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I arrived to school yesterday to prepare for the day ahead. Walking down the hall, I was going over my To-Do list in my head when I heard, "Computers are down." A colleague informed me that all of the computers were not working. I furrowed my brow and then I burst out laughing, "Maybe we should all go home, like a snow day, " I joked.
Yesterday was an exercise in the "old days". I couldn't access any files. I couldn't make anything new. I couldn't even use the promethean board as a blackboard. No attendance online. No emails. Nothing...wait, this was getting better! I embraced the problem. I'd been wanting to read What Do You Do With An Idea? Brainstorming what I could use this read aloud for, I decided to take a leap into the unknown! I've been thinking about participating in Genius Hour with my students for a long time, but I let fear steer me away. There's so much about this that I don't know. Losing control and stepping back in a project-based learning environment like this is scary, so I kept pushing it to the bottom of the pile...until yesterday. I used the read aloud to leap into the unknown.
Introducing the idea of Genius Hour was met with furrowed brows, scrunched up faces and lots and lots of questions...
"What do you mean?"
"I decide what I learn about?"
"Can I pick anything at all?"
"How will this work?"
"When will we work on this?"
"Will it be graded?"
"Can we work in groups?"
"Where did this come from?"
"Why haven't we been doing this before?"
Oh the questions were confused and brilliant and unsure and we answered them together. I'd been reading Pure Genius by Don Wettrick, so I had some answers to their questions, but not all of them. I confessed that this was my first time doing this and if we decided to move ahead with Genius Hour, that I would do my homework too. I asked them if this is something they wanted to try. They wrote in their notebooks as I wandered around the room and tallied their answers. 93 students. And only 2 said NO. Everyone else said YES or maybe.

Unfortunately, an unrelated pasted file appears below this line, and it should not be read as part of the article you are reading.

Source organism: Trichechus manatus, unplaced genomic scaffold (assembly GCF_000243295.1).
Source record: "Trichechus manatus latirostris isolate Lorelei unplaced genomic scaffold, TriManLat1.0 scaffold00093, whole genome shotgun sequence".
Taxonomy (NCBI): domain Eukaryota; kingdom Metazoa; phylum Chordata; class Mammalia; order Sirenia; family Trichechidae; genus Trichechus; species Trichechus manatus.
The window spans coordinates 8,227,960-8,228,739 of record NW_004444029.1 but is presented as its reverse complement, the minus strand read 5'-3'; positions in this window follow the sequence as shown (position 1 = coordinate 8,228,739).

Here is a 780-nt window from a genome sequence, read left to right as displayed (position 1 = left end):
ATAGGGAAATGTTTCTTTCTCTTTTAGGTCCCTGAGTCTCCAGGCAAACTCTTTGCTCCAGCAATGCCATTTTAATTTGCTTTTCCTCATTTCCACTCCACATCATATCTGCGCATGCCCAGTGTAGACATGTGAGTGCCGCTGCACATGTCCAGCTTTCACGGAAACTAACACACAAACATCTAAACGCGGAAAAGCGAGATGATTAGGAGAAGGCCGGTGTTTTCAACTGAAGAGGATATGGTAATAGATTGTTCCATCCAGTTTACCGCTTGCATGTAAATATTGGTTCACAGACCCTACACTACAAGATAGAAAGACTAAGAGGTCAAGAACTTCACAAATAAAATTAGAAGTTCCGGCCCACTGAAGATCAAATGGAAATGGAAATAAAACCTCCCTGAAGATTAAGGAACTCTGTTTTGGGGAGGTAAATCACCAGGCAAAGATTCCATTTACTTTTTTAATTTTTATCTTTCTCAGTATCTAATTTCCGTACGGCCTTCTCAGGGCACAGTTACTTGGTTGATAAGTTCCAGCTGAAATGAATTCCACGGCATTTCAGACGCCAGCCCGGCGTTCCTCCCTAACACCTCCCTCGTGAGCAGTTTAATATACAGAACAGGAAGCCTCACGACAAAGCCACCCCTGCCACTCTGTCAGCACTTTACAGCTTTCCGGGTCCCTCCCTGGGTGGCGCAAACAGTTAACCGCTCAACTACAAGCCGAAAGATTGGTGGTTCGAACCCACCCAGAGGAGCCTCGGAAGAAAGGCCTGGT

Now, I am scrambling to finish reading Pure Genius and to research best practices for Genius Hour. This is a moment in time when I'm immensely grateful for my PLN. I have been collecting so many resources about this kind of learning and now I'm ready. As students left the classroom yesterday, I heard an excited buzz about the possibilities of this project. One student came up to me and said, "Ms. Haseltine, you should be a motivational speaker." I guess I sold it! My favorite comment is from a boy who was walking down the hall leaving class. He turned around and yelled back at me, "Hey? Genius Hour? We're geniuses?!?!" I yelled back, "YES!" He nodded, smiled and walked away a little bit taller.
Yes. You are all geniuses!